Daikin is the most prominent player in the industry, with a large patent share in the domain. Also, Daikin is collaborating with the University of Maryland to develop elastocaloric material-based cooling systems. Robert Bosch, a German engineering and technology company, holds the second most prominent position and focuses on patent filings for elastocaloric material-based heat exchange devices. Xi'an Jiaotong University, one of the top players, has consistently filed patents in recent years on solid-state refrigeration and collaborated with other universities (the University of Maryland) to develop elastocaloric cooling systems. Volkswagen is a major contender in the domain, primarily securing patents related to vehicle air-conditioning systems. Additionally, Exergyn, a clean-tech company, specializes in the commercial-scale application of shape memory alloys (SMA). The company is actively engaged in product development across various industries, such as heating, ventilation, air-conditioning, refrigeration (HVACR), automotive, and aerospace, with a strong commitment to significantly enhance global air quality and combat climate change.
The most cited patent is US10808159B2, filed by the University of Maryland, which focuses on a cooling system comprising a plurality of solid refrigerant materials capable of exhibiting a thermoelastic effect. The second most cited patent is Elastek’s US5465781A, focusing on heat transfer devices such as air conditioners, ventilators, and heat pumps that use a layer of elastomeric sheets as elastocaloric material. Daikin’s patent US10234152B2, which is the third most cited patent, discloses an air conditioning system that uses Ti/Ni/Cu alloy-based thermoelastic material. Additionally, Fraunhofer has two patents (US11454429B2 and DE102016100596A1) in the top cited patents, focusing on a heat pump that comprises a heat exchanger made from mechanocaloric materials such as elastocaloric materials.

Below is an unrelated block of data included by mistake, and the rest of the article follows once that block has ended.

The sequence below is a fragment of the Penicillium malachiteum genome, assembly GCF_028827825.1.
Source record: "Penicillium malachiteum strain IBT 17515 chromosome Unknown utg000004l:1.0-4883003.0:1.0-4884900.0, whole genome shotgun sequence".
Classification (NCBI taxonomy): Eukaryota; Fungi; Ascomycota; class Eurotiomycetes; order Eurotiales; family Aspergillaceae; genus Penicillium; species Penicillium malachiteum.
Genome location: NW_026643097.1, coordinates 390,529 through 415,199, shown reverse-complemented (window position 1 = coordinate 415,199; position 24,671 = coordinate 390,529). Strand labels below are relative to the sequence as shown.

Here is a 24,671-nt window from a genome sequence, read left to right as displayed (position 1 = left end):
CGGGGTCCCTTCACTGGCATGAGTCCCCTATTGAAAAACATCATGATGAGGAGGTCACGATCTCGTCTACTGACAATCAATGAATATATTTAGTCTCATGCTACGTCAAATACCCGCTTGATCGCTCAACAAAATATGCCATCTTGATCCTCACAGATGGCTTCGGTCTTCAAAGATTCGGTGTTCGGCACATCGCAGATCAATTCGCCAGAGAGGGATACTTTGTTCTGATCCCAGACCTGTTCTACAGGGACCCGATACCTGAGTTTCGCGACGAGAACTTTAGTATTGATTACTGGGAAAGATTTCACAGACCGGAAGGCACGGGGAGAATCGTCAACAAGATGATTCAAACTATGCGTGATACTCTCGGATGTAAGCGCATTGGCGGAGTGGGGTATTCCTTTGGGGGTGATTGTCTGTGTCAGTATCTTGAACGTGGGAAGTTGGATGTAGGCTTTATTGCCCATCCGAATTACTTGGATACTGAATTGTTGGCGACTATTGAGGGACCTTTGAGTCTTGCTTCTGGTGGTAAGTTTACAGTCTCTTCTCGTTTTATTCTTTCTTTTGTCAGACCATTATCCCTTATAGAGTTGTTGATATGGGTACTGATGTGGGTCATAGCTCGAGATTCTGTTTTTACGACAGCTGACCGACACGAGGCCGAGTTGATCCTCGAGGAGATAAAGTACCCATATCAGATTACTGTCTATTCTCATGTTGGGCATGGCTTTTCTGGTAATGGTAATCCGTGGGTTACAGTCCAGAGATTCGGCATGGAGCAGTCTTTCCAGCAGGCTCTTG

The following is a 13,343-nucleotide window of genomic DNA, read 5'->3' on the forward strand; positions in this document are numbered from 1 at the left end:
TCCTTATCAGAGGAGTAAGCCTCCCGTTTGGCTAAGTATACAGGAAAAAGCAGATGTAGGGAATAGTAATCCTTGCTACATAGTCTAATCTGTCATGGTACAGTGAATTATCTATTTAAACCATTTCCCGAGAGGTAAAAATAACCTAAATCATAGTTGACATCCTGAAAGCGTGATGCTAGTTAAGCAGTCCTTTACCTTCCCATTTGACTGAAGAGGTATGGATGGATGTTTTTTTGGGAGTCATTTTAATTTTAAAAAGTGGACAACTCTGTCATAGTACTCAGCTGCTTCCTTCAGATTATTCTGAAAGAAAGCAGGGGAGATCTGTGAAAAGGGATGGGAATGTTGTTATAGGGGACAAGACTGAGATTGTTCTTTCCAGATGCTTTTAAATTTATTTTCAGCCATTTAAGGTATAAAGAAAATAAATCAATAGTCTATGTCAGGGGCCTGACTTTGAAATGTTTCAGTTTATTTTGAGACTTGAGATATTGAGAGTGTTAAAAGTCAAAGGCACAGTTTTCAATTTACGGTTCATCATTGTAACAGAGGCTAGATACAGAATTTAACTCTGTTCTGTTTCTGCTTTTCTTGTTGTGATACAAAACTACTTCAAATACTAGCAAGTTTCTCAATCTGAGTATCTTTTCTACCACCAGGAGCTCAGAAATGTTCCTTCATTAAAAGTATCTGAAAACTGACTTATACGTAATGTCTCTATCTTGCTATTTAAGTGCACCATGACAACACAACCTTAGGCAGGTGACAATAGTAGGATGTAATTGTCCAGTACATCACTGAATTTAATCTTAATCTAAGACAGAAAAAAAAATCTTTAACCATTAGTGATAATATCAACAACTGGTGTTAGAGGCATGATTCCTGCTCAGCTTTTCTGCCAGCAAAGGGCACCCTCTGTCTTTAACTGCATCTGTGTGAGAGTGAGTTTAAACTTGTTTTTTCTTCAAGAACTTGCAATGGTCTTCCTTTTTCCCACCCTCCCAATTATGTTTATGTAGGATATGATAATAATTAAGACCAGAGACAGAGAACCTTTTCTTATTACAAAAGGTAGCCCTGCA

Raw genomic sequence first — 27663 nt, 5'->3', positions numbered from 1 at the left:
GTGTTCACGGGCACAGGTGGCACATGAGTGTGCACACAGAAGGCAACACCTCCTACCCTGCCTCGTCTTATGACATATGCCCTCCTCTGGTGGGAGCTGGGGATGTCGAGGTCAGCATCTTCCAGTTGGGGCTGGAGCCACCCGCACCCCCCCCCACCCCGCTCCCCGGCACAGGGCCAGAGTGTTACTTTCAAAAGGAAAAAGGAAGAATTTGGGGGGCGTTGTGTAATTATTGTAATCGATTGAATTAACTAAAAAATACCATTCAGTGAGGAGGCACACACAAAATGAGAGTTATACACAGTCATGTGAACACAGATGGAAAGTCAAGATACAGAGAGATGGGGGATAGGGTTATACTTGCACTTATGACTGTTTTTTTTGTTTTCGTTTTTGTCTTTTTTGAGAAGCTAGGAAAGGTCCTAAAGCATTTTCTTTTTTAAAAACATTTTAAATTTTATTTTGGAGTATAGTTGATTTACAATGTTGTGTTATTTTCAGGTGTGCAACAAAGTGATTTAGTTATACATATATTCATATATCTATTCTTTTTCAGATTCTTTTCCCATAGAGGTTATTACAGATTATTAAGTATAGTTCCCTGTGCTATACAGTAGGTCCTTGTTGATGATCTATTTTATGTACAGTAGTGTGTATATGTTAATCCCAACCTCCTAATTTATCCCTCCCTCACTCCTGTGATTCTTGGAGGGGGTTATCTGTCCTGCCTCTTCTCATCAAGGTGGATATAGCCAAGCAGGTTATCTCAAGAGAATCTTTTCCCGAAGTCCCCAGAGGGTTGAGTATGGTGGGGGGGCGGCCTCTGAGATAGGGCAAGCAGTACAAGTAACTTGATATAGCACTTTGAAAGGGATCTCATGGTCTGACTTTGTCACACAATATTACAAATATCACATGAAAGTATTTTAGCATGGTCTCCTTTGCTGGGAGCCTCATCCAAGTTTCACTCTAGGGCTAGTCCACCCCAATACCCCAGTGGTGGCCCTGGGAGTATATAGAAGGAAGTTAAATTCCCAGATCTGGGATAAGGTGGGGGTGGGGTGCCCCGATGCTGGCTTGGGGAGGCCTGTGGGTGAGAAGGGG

|Patent Publication Number||Title|
|US10234152B2||Air conditioning device|
|US11454429B2||Method and apparatus for operating cyclic process-based systems|
|DE102016100596A1||Method and device for operating cycle-based systems|
Elastocaloric cooling is making significant waves across various industries. In the automotive sector, it offers the potential to enhance the efficiency of air conditioning systems, reducing energy consumption and contributing to sustainability. In aerospace and space applications, its lightweight and reliable cooling solutions are invaluable for maintaining optimal conditions in extreme environments. The food and beverage industry can benefit from precise temperature control during production and storage. Additionally, its applications span from medical devices and wearable technology to electronics, ensuring efficient cooling for equipment and personal comfort. In the realms of sports and outdoor equipment, it paves the way for enhanced performance.
The future of sustainable cooling, with a focus on elastocaloric technology, holds great promise amid the challenges of climate change and surging energy needs. Acknowledged as a pivotal element in reducing greenhouse gas emissions and addressing global warming, elastocaloric cooling offers eco-friendly solutions. Although it comes with specific cooling capacity limitations that vary by materials and applications, dedicated researchers and engineers are actively advancing the technology, securing patents, and exploring new application domains. This collaborative effort is poised to boost cooling efficiency and introduce novel sustainable practices, supporting climate mitigation and environmental preservation.